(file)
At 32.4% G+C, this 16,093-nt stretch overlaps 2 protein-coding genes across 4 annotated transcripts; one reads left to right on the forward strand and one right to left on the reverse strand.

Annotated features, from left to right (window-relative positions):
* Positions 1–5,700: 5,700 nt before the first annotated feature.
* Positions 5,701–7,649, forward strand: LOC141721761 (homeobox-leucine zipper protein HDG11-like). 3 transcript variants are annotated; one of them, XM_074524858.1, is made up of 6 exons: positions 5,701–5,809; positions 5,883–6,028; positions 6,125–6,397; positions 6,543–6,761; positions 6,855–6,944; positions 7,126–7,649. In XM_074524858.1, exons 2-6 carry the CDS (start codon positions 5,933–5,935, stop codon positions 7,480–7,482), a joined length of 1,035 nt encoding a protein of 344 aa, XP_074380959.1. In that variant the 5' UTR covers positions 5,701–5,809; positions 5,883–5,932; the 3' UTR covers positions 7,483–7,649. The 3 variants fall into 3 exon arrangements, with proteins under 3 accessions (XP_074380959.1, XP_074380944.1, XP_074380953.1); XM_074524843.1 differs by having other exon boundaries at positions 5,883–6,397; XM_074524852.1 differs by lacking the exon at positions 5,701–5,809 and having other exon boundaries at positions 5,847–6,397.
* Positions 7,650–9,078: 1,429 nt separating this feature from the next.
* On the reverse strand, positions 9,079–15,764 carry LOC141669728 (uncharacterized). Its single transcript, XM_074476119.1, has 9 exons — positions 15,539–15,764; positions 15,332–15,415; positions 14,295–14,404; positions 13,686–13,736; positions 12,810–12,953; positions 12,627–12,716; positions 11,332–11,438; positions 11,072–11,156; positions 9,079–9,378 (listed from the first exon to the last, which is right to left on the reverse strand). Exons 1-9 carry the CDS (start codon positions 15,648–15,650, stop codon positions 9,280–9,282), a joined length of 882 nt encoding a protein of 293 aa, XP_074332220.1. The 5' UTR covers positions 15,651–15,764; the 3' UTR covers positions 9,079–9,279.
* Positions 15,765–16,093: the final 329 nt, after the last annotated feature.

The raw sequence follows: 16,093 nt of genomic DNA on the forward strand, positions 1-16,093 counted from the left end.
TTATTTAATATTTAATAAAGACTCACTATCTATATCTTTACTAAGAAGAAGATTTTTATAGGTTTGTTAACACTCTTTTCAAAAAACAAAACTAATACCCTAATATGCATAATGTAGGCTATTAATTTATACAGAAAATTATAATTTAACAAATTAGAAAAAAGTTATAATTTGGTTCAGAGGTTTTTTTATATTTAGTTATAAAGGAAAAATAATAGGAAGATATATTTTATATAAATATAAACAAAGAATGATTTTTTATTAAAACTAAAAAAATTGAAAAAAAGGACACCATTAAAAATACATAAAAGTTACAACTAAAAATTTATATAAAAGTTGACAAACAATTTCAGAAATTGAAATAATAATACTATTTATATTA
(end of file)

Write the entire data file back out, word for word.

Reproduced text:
At 32.4% G+C, this 16,093-nt stretch overlaps 2 protein-coding genes across 4 annotated transcripts; one reads left to right on the forward strand and one right to left on the reverse strand.

Annotated features, from left to right (window-relative positions):
* Positions 1–5,700: 5,700 nt before the first annotated feature.
* Positions 5,701–7,649, forward strand: LOC141721761 (homeobox-leucine zipper protein HDG11-like). 3 transcript variants are annotated; one of them, XM_074524858.1, is made up of 6 exons: positions 5,701–5,809; positions 5,883–6,028; positions 6,125–6,397; positions 6,543–6,761; positions 6,855–6,944; positions 7,126–7,649. In XM_074524858.1, exons 2-6 carry the CDS (start codon positions 5,933–5,935, stop codon positions 7,480–7,482), a joined length of 1,035 nt encoding a protein of 344 aa, XP_074380959.1. In that variant the 5' UTR covers positions 5,701–5,809; positions 5,883–5,932; the 3' UTR covers positions 7,483–7,649. The 3 variants fall into 3 exon arrangements, with proteins under 3 accessions (XP_074380959.1, XP_074380944.1, XP_074380953.1); XM_074524843.1 differs by having other exon boundaries at positions 5,883–6,397; XM_074524852.1 differs by lacking the exon at positions 5,701–5,809 and having other exon boundaries at positions 5,847–6,397.
* Positions 7,650–9,078: 1,429 nt separating this feature from the next.
* On the reverse strand, positions 9,079–15,764 carry LOC141669728 (uncharacterized). Its single transcript, XM_074476119.1, has 9 exons — positions 15,539–15,764; positions 15,332–15,415; positions 14,295–14,404; positions 13,686–13,736; positions 12,810–12,953; positions 12,627–12,716; positions 11,332–11,438; positions 11,072–11,156; positions 9,079–9,378 (listed from the first exon to the last, which is right to left on the reverse strand). Exons 1-9 carry the CDS (start codon positions 15,648–15,650, stop codon positions 9,280–9,282), a joined length of 882 nt encoding a protein of 293 aa, XP_074332220.1. The 5' UTR covers positions 15,651–15,764; the 3' UTR covers positions 9,079–9,279.
* Positions 15,765–16,093: the final 329 nt, after the last annotated feature.

The raw sequence follows: 16,093 nt of genomic DNA on the forward strand, positions 1-16,093 counted from the left end.
TTATTTAATATTTAATAAAGACTCACTATCTATATCTTTACTAAGAAGAAGATTTTTATAGGTTTGTTAACACTCTTTTCAAAAAACAAAACTAATACCCTAATATGCATAATGTAGGCTATTAATTTATACAGAAAATTATAATTTAACAAATTAGAAAAAAGTTATAATTTGGTTCAGAGGTTTTTTTATATTTAGTTATAAAGGAAAAATAATAGGAAGATATATTTTATATAAATATAAACAAAGAATGATTTTTTATTAAAACTAAAAAAATTGAAAAAAAGGACACCATTAAAAATACATAAAAGTTACAACTAAAAATTTATATAAAAGTTGACAAACAATTTCAGAAATTGAAATAATAATACTATTTATATTA